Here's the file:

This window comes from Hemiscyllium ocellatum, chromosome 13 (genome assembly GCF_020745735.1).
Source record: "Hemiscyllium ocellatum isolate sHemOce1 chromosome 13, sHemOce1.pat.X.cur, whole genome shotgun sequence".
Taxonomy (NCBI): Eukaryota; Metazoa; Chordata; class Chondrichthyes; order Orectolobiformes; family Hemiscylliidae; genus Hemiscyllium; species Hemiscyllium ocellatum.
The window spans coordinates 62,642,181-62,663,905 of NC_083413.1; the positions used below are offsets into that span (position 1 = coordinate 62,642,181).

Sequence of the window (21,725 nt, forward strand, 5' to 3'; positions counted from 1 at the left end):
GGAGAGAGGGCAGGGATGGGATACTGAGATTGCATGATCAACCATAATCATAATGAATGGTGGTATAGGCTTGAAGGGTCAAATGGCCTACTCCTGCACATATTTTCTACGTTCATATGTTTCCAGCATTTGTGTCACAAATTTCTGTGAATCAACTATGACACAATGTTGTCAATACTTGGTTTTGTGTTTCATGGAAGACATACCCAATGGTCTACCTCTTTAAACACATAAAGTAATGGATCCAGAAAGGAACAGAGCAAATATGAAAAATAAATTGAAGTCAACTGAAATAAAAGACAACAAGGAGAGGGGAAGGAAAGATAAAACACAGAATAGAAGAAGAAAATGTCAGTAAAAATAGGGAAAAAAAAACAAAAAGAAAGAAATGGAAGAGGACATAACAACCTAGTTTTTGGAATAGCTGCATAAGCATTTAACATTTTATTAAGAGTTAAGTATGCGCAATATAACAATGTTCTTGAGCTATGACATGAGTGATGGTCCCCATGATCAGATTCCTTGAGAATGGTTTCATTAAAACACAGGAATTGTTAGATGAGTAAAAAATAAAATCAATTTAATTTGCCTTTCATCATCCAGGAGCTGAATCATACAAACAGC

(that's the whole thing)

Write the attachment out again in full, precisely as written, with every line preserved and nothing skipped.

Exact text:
This window comes from Hemiscyllium ocellatum, chromosome 13 (genome assembly GCF_020745735.1).
Source record: "Hemiscyllium ocellatum isolate sHemOce1 chromosome 13, sHemOce1.pat.X.cur, whole genome shotgun sequence".
Taxonomy (NCBI): Eukaryota; Metazoa; Chordata; class Chondrichthyes; order Orectolobiformes; family Hemiscylliidae; genus Hemiscyllium; species Hemiscyllium ocellatum.
The window spans coordinates 62,642,181-62,663,905 of NC_083413.1; the positions used below are offsets into that span (position 1 = coordinate 62,642,181).

Sequence of the window (21,725 nt, forward strand, 5' to 3'; positions counted from 1 at the left end):
GGAGAGAGGGCAGGGATGGGATACTGAGATTGCATGATCAACCATAATCATAATGAATGGTGGTATAGGCTTGAAGGGTCAAATGGCCTACTCCTGCACATATTTTCTACGTTCATATGTTTCCAGCATTTGTGTCACAAATTTCTGTGAATCAACTATGACACAATGTTGTCAATACTTGGTTTTGTGTTTCATGGAAGACATACCCAATGGTCTACCTCTTTAAACACATAAAGTAATGGATCCAGAAAGGAACAGAGCAAATATGAAAAATAAATTGAAGTCAACTGAAATAAAAGACAACAAGGAGAGGGGAAGGAAAGATAAAACACAGAATAGAAGAAGAAAATGTCAGTAAAAATAGGGAAAAAAAAACAAAAAGAAAGAAATGGAAGAGGACATAACAACCTAGTTTTTGGAATAGCTGCATAAGCATTTAACATTTTATTAAGAGTTAAGTATGCGCAATATAACAATGTTCTTGAGCTATGACATGAGTGATGGTCCCCATGATCAGATTCCTTGAGAATGGTTTCATTAAAACACAGGAATTGTTAGATGAGTAAAAAATAAAATCAATTTAATTTGCCTTTCATCATCCAGGAGCTGAATCATACAAACAGC